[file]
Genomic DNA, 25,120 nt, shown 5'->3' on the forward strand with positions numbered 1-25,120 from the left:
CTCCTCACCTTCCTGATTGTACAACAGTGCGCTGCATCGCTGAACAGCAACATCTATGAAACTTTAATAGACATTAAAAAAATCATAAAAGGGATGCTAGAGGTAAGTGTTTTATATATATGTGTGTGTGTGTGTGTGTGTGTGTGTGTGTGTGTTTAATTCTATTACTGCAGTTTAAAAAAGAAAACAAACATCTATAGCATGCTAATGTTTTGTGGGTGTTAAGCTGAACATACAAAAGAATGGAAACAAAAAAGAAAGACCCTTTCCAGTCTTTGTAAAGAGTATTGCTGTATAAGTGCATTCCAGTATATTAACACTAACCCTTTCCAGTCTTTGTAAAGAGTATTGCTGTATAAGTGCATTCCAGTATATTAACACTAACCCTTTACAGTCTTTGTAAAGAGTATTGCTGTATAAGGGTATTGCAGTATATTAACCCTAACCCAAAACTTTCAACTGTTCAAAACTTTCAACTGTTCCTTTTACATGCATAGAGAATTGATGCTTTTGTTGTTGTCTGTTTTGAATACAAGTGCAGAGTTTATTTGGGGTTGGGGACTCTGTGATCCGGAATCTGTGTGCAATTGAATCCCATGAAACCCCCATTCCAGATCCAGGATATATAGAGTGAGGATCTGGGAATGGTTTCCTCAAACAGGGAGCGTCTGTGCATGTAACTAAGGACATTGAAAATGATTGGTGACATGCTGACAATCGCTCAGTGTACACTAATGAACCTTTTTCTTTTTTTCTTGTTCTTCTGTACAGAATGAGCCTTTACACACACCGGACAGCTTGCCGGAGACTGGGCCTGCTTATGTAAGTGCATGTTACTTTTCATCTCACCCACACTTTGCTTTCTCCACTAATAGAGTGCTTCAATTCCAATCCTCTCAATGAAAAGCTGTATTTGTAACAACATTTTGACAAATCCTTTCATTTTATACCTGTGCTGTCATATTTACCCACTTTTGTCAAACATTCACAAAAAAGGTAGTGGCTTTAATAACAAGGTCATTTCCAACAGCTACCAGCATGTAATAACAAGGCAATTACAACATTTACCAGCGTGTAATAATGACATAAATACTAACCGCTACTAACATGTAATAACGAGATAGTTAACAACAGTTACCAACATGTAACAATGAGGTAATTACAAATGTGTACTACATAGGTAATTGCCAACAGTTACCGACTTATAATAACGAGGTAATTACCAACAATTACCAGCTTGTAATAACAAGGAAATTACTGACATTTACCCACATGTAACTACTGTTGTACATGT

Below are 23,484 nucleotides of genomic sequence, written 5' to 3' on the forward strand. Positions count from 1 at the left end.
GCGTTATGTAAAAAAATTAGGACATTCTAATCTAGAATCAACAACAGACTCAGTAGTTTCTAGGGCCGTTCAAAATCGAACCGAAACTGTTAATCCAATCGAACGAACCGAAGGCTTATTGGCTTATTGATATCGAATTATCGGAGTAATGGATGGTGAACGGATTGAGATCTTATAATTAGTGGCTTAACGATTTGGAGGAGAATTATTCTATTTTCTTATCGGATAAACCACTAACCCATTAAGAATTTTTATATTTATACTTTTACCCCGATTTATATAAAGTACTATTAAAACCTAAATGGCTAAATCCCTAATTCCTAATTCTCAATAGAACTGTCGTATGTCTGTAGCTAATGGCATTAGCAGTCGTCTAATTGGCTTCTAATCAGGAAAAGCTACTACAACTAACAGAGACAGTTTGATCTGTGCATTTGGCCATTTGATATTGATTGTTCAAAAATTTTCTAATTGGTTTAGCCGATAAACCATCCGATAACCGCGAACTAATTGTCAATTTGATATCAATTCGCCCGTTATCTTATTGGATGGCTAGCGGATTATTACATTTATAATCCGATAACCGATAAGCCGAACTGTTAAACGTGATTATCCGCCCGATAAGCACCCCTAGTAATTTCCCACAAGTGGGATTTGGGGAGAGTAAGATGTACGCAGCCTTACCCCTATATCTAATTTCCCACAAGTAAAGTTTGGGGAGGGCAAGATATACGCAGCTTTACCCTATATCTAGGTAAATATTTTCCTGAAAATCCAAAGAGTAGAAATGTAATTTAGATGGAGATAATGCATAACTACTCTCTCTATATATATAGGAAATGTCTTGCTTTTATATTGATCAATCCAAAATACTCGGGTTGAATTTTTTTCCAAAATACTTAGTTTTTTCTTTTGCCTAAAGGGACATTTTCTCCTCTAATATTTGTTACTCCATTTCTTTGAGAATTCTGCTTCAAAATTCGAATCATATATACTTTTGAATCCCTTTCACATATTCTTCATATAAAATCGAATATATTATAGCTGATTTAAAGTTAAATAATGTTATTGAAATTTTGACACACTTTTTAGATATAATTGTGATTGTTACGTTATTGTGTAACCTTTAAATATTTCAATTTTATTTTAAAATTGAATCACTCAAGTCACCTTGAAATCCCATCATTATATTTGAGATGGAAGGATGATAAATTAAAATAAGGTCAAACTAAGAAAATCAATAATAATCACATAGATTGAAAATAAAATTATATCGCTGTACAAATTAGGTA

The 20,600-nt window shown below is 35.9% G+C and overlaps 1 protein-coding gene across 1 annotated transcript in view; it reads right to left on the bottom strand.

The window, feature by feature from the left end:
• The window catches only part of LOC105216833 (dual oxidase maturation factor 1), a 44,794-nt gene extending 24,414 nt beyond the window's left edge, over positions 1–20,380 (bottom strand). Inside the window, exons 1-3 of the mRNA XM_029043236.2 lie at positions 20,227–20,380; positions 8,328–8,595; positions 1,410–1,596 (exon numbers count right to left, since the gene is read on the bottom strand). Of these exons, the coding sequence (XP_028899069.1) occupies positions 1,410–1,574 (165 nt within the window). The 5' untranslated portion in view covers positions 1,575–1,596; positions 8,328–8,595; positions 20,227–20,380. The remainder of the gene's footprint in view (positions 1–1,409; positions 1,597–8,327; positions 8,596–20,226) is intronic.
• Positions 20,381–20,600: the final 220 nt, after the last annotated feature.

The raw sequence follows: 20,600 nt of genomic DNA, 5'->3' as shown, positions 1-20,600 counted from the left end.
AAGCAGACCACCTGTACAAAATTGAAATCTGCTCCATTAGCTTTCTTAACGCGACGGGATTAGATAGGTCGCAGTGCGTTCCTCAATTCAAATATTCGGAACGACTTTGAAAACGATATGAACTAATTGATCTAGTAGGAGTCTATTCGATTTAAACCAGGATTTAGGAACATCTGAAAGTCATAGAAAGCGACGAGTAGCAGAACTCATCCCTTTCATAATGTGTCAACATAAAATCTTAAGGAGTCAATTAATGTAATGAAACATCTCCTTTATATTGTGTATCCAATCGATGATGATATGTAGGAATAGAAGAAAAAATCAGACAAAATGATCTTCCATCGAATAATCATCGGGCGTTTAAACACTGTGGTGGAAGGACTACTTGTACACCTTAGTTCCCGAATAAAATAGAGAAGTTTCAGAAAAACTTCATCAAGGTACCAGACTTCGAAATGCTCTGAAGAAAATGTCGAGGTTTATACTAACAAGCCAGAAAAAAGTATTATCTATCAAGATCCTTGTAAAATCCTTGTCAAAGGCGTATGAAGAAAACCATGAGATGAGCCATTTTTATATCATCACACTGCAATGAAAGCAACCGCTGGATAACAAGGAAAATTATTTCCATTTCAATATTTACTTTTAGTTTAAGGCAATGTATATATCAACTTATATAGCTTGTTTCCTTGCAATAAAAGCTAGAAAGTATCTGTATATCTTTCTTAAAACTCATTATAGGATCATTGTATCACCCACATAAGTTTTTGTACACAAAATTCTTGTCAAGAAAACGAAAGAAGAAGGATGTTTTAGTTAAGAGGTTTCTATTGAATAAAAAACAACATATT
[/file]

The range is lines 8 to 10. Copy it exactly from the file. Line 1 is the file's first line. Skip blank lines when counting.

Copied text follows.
• Positions 20,381–20,600: the final 220 nt, after the last annotated feature.

The raw sequence follows: 20,600 nt of genomic DNA, 5'->3' as shown, positions 1-20,600 counted from the left end.
AAGCAGACCACCTGTACAAAATTGAAATCTGCTCCATTAGCTTTCTTAACGCGACGGGATTAGATAGGTCGCAGTGCGTTCCTCAATTCAAATATTCGGAACGACTTTGAAAACGATATGAACTAATTGATCTAGTAGGAGTCTATTCGATTTAAACCAGGATTTAGGAACATCTGAAAGTCATAGAAAGCGACGAGTAGCAGAACTCATCCCTTTCATAATGTGTCAACATAAAATCTTAAGGAGTCAATTAATGTAATGAAACATCTCCTTTATATTGTGTATCCAATCGATGATGATATGTAGGAATAGAAGAAAAAATCAGACAAAATGATCTTCCATCGAATAATCATCGGGCGTTTAAACACTGTGGTGGAAGGACTACTTGTACACCTTAGTTCCCGAATAAAATAGAGAAGTTTCAGAAAAACTTCATCAAGGTACCAGACTTCGAAATGCTCTGAAGAAAATGTCGAGGTTTATACTAACAAGCCAGAAAAAAGTATTATCTATCAAGATCCTTGTAAAATCCTTGTCAAAGGCGTATGAAGAAAACCATGAGATGAGCCATTTTTATATCATCACACTGCAATGAAAGCAACCGCTGGATAACAAGGAAAATTATTTCCATTTCAATATTTACTTTTAGTTTAAGGCAATGTATATATCAACTTATATAGCTTGTTTCCTTGCAATAAAAGCTAGAAAGTATCTGTATATCTTTCTTAAAACTCATTATAGGATCATTGTATCACCCACATAAGTTTTTGTACACAAAATTCTTGTCAAGAAAACGAAAGAAGAAGGATGTTTTAGTTAAGAGGTTTCTATTGAATAAAAAACAACATATT